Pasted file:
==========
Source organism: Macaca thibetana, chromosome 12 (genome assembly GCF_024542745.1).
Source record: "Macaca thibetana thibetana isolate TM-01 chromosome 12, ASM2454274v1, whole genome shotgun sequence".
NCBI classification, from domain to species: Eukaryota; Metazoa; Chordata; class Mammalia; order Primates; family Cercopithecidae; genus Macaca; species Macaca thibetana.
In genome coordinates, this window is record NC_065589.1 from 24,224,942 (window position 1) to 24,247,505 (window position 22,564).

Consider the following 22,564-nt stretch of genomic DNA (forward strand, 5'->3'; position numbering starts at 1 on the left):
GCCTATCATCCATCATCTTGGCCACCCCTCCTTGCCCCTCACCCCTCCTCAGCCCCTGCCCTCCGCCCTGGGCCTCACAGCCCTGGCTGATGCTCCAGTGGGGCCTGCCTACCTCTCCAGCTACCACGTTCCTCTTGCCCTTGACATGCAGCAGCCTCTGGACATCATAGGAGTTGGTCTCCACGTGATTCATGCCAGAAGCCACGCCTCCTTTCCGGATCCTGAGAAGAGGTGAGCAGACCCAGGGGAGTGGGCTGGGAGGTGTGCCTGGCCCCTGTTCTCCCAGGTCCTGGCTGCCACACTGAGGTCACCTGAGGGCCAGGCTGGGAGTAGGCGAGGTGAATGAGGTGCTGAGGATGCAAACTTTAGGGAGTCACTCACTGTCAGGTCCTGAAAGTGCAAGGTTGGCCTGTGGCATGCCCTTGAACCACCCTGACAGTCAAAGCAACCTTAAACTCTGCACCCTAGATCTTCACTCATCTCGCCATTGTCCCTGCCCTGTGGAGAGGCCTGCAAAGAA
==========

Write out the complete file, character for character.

Source organism: Macaca thibetana, chromosome 12 (genome assembly GCF_024542745.1).
Source record: "Macaca thibetana thibetana isolate TM-01 chromosome 12, ASM2454274v1, whole genome shotgun sequence".
NCBI classification, from domain to species: Eukaryota; Metazoa; Chordata; class Mammalia; order Primates; family Cercopithecidae; genus Macaca; species Macaca thibetana.
In genome coordinates, this window is record NC_065589.1 from 24,224,942 (window position 1) to 24,247,505 (window position 22,564).

Consider the following 22,564-nt stretch of genomic DNA (forward strand, 5'->3'; position numbering starts at 1 on the left):
GCCTATCATCCATCATCTTGGCCACCCCTCCTTGCCCCTCACCCCTCCTCAGCCCCTGCCCTCCGCCCTGGGCCTCACAGCCCTGGCTGATGCTCCAGTGGGGCCTGCCTACCTCTCCAGCTACCACGTTCCTCTTGCCCTTGACATGCAGCAGCCTCTGGACATCATAGGAGTTGGTCTCCACGTGATTCATGCCAGAAGCCACGCCTCCTTTCCGGATCCTGAGAAGAGGTGAGCAGACCCAGGGGAGTGGGCTGGGAGGTGTGCCTGGCCCCTGTTCTCCCAGGTCCTGGCTGCCACACTGAGGTCACCTGAGGGCCAGGCTGGGAGTAGGCGAGGTGAATGAGGTGCTGAGGATGCAAACTTTAGGGAGTCACTCACTGTCAGGTCCTGAAAGTGCAAGGTTGGCCTGTGGCATGCCCTTGAACCACCCTGACAGTCAAAGCAACCTTAAACTCTGCACCCTAGATCTTCACTCATCTCGCCATTGTCCCTGCCCTGTGGAGAGGCCTGCAAAGAA